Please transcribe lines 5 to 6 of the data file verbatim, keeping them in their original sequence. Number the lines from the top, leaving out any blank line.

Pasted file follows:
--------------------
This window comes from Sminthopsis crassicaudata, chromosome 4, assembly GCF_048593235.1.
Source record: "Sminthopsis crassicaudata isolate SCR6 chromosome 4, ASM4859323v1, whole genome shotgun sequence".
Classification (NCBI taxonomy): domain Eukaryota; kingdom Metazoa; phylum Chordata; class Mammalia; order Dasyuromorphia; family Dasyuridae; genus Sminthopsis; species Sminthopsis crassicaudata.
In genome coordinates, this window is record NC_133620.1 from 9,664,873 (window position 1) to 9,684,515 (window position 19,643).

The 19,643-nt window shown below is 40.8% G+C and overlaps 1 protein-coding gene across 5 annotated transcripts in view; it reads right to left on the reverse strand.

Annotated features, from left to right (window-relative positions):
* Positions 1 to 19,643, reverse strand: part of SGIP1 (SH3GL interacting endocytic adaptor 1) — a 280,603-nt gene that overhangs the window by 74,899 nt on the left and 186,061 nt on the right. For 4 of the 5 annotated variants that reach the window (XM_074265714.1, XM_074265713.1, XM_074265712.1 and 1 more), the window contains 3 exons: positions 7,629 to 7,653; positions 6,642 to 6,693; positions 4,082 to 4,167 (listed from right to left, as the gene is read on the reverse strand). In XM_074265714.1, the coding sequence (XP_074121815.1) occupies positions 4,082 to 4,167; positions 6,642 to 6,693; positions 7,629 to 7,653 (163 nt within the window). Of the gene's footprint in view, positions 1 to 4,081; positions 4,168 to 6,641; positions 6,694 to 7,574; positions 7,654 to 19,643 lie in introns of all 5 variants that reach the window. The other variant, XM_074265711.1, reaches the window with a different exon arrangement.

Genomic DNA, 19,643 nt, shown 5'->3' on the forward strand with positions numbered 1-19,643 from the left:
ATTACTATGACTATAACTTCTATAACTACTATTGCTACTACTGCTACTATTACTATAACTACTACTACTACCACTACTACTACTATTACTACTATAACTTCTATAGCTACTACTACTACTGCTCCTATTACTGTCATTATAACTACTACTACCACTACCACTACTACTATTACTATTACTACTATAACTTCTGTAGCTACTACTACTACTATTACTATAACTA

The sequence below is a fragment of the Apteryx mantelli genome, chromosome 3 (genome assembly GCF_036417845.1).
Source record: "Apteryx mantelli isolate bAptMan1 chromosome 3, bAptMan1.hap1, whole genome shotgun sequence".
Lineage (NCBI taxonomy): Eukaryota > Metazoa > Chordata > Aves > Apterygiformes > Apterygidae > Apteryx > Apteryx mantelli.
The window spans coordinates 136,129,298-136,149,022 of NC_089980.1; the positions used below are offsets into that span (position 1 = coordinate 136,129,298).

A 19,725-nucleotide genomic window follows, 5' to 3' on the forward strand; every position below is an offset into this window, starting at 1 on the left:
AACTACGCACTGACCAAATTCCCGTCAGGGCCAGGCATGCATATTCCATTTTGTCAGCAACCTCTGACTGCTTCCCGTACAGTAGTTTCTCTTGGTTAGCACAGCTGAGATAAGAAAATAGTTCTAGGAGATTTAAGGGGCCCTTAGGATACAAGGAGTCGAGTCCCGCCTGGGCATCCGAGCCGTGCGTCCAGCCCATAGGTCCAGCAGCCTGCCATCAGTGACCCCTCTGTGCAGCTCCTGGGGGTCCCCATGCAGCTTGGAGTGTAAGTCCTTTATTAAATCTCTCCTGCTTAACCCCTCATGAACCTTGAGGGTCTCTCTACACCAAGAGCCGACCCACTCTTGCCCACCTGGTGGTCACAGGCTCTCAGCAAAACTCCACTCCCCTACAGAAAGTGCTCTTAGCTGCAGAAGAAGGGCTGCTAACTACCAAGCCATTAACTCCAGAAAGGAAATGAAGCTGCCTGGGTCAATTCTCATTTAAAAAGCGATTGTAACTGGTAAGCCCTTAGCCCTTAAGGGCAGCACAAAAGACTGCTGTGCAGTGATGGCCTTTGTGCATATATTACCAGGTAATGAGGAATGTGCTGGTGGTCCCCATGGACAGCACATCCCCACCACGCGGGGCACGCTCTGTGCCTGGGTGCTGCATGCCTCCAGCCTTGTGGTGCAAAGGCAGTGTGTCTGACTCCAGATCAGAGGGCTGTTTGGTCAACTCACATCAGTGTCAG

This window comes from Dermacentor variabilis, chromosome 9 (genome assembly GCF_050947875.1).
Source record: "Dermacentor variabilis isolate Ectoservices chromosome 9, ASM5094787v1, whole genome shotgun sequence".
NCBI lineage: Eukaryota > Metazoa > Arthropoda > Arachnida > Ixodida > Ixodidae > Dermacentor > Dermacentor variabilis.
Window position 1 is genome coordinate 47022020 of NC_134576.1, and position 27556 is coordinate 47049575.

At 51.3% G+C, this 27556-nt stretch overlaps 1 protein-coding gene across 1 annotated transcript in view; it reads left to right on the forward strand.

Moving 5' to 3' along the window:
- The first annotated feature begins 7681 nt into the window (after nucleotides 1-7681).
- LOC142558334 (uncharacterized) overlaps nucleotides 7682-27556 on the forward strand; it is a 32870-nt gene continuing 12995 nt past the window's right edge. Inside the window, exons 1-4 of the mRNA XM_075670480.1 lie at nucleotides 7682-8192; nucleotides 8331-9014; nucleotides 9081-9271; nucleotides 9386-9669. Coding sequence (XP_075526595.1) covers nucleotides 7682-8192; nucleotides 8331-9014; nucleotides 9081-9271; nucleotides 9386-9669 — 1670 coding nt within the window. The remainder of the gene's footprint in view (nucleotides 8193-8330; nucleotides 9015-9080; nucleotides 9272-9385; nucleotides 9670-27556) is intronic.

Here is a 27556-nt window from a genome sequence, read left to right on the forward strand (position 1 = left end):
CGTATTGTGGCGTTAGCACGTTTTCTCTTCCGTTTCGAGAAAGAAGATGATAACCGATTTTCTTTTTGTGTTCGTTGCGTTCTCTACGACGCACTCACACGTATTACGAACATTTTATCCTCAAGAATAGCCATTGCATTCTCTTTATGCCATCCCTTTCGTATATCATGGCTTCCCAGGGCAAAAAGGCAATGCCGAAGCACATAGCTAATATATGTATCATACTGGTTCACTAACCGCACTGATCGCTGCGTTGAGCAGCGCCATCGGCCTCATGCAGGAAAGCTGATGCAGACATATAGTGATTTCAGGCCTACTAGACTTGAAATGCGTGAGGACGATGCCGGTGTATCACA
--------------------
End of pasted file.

The 19,643-nt window shown below is 40.8% G+C and overlaps 1 protein-coding gene across 5 annotated transcripts in view; it reads right to left on the reverse strand.

Annotated features, from left to right (window-relative positions):